This paper focuses on the development and application of a technique for filling the daily erythemal UV dose data gaps and the reconstruction of the past daily erythemal UV doses in Novi Sad, Serbia. The technique implies developing the empirical equation for estimation of daily erythemal UV doses by means of relative daily sunshine duration under all sky conditions. A good agreement was found between modeled and measured values of erythemal UV doses. This technique was used for filling the short gaps in the erythemal UV dose measurement series (2003-2009) as well as for the reconstruction of the past time-series values (1981-2002). Statistically significant positive erythemal UV dose trend of 6.9 J m-2 per year was found during the period 1981-2009. In relation to the reference period 1981-1989, an increase in the erythemal UV dose of 6.92 % is visible in the period 1990-1999 and the increase of 9.67 % can be seen in the period 2000-2009. The strongest increase in erythemal UV doses has been found for winter and spring seasons.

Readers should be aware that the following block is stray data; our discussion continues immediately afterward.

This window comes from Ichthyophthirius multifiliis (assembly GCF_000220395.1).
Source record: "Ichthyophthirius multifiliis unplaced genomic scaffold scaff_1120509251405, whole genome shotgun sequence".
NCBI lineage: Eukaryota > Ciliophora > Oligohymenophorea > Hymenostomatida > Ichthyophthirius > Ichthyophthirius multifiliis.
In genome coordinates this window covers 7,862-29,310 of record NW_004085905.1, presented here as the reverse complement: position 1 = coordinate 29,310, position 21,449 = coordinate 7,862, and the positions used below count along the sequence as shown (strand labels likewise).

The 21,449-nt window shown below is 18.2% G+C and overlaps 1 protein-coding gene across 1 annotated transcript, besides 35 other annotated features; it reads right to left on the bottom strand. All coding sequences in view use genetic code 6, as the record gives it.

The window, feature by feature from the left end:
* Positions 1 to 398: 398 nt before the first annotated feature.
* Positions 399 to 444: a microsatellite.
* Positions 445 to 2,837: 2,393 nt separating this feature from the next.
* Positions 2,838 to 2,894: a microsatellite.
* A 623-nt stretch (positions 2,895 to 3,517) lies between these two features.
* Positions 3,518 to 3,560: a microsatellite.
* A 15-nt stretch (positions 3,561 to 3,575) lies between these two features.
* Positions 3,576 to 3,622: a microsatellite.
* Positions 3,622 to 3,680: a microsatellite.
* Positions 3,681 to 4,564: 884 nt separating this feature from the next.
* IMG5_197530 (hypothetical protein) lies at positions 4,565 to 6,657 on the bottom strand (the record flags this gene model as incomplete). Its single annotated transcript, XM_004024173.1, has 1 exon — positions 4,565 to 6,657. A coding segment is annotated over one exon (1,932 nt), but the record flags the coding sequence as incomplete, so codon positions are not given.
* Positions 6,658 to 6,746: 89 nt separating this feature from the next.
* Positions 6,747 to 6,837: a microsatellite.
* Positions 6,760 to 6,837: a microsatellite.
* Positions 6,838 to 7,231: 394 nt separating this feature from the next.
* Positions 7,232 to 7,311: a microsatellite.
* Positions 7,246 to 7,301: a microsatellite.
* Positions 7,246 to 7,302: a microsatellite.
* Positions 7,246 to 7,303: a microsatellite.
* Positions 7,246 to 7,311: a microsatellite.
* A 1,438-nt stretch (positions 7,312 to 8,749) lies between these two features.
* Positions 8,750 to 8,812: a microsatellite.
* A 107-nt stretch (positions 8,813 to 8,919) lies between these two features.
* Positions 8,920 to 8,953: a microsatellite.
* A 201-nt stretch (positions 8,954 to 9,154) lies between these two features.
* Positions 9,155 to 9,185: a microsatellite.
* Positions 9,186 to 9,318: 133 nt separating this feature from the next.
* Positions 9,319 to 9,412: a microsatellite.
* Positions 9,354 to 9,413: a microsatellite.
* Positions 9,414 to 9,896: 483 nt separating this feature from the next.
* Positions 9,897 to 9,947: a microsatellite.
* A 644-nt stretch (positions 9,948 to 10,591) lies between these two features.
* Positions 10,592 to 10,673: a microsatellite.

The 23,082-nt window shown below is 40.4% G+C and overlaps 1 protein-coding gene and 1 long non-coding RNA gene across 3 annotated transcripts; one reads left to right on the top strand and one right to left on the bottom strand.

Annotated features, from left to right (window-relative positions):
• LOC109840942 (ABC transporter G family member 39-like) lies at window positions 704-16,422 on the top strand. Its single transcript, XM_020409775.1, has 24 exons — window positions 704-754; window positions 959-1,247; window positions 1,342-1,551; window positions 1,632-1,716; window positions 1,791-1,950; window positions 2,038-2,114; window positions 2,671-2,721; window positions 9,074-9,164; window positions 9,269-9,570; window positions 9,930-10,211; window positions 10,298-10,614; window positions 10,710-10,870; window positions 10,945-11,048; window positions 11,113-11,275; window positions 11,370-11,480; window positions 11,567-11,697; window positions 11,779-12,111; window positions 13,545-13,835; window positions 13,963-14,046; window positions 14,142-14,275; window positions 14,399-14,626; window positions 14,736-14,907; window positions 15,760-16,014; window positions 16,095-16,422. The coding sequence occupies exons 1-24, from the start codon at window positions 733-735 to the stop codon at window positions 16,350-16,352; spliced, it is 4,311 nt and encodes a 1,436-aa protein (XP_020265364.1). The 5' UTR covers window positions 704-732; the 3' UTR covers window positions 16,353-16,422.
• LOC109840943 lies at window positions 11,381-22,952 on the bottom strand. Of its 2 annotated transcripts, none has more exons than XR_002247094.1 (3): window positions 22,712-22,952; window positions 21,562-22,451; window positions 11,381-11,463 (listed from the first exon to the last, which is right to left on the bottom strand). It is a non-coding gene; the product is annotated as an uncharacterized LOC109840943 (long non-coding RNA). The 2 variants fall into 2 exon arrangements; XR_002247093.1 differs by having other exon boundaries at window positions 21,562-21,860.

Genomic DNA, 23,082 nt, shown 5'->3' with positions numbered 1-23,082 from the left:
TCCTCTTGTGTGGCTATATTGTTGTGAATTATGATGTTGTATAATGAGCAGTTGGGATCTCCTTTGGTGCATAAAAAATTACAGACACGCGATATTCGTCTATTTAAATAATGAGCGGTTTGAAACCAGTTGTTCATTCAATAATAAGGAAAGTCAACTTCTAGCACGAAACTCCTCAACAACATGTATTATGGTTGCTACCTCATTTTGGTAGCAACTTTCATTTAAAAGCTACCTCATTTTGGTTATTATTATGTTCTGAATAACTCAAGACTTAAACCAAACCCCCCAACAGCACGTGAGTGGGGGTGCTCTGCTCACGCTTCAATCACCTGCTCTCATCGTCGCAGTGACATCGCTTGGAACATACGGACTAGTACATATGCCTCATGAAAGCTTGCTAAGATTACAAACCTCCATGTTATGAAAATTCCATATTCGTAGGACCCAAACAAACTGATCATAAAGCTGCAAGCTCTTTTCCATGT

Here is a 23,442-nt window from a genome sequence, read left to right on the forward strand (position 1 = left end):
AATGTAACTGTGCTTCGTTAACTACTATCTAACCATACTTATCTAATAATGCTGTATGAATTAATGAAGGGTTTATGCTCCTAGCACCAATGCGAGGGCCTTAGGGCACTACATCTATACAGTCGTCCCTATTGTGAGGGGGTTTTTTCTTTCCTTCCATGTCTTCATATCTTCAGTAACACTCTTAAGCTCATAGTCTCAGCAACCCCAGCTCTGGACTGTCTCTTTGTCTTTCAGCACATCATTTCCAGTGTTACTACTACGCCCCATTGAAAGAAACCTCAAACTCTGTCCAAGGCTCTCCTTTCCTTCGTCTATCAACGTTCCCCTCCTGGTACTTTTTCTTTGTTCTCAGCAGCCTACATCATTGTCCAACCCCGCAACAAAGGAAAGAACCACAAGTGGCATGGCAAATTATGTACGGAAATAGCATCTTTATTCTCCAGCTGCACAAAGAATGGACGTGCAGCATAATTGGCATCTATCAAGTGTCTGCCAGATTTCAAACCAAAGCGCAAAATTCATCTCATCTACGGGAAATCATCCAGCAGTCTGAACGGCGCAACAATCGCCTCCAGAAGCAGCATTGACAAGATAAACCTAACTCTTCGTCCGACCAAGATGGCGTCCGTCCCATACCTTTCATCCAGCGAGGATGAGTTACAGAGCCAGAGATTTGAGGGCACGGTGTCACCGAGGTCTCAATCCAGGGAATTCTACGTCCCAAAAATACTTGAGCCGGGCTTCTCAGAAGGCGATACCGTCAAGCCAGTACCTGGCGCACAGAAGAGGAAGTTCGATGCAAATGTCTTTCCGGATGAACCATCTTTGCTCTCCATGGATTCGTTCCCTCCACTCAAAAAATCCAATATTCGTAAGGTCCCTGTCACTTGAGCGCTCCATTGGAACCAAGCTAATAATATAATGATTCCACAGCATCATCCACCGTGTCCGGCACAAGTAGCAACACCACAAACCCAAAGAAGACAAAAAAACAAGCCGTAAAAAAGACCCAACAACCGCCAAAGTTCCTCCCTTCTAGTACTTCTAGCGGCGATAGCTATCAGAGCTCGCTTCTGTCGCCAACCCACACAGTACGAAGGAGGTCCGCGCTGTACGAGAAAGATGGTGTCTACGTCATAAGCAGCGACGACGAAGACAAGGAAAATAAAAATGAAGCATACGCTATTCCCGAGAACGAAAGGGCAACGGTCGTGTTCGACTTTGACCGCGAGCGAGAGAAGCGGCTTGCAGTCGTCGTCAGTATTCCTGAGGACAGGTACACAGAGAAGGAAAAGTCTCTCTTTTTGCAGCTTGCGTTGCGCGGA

Jensen, Benjamin D; Bandyopadhyay, Ananyo; Wise, Kristopher E; Odegard, Gregory M
2012-09-11